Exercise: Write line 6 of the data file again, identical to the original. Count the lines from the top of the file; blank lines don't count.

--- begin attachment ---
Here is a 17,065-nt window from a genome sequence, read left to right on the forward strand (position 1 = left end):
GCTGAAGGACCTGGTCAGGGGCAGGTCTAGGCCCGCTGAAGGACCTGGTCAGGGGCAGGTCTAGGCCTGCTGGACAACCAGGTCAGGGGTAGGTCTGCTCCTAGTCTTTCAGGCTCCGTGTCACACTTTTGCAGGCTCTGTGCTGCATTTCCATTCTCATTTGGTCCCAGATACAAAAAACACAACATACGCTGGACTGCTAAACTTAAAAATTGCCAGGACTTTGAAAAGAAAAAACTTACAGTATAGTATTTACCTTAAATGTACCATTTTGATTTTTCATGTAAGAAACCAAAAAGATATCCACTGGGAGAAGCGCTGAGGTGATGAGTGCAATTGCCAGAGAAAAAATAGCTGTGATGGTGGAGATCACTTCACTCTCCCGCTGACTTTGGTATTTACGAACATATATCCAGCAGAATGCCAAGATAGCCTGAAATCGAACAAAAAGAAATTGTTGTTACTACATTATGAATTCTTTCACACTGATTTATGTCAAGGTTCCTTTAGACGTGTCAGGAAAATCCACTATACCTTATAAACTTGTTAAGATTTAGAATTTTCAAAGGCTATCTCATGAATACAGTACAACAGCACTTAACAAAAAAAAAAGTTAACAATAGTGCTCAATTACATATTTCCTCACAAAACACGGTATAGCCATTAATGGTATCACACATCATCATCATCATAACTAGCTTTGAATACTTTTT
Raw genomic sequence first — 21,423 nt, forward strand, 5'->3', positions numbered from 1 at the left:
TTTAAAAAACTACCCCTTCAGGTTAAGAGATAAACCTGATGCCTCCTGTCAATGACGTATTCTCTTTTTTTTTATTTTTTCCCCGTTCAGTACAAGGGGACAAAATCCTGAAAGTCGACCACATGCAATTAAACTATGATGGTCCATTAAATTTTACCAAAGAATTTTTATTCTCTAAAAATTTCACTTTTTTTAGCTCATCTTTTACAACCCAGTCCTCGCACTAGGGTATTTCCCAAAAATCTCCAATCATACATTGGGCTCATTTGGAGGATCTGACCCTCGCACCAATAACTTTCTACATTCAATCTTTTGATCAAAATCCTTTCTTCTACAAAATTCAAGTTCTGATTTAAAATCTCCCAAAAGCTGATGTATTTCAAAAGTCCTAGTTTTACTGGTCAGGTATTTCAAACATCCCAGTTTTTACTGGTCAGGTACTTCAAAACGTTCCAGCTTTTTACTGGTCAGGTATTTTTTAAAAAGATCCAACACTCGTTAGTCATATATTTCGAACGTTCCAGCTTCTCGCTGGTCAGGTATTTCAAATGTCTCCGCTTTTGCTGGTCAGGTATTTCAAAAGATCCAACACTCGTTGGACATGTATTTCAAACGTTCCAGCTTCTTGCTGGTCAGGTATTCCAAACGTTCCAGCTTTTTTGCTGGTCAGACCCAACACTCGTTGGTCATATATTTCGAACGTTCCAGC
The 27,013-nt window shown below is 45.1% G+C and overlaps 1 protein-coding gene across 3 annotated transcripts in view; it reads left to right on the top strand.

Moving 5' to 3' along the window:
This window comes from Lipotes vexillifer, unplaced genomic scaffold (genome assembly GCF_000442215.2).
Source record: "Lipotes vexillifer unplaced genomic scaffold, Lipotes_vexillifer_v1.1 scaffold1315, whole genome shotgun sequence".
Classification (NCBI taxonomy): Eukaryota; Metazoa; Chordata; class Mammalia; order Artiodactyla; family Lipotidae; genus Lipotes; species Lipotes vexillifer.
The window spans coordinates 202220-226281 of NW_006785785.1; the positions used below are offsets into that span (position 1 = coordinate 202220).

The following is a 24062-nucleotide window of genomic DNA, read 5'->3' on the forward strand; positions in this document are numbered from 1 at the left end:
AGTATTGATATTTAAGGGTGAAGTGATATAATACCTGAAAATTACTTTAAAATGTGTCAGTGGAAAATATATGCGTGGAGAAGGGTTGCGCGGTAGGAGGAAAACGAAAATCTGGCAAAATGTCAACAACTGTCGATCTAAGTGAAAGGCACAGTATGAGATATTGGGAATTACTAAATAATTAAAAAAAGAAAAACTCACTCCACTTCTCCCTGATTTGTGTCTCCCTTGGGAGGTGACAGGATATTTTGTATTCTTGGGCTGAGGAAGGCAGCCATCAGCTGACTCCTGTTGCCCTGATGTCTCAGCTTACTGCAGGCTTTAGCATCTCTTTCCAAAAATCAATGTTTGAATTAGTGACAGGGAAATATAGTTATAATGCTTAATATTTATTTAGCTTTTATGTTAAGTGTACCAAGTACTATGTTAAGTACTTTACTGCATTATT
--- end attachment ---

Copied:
Moving 5' to 3' along the window: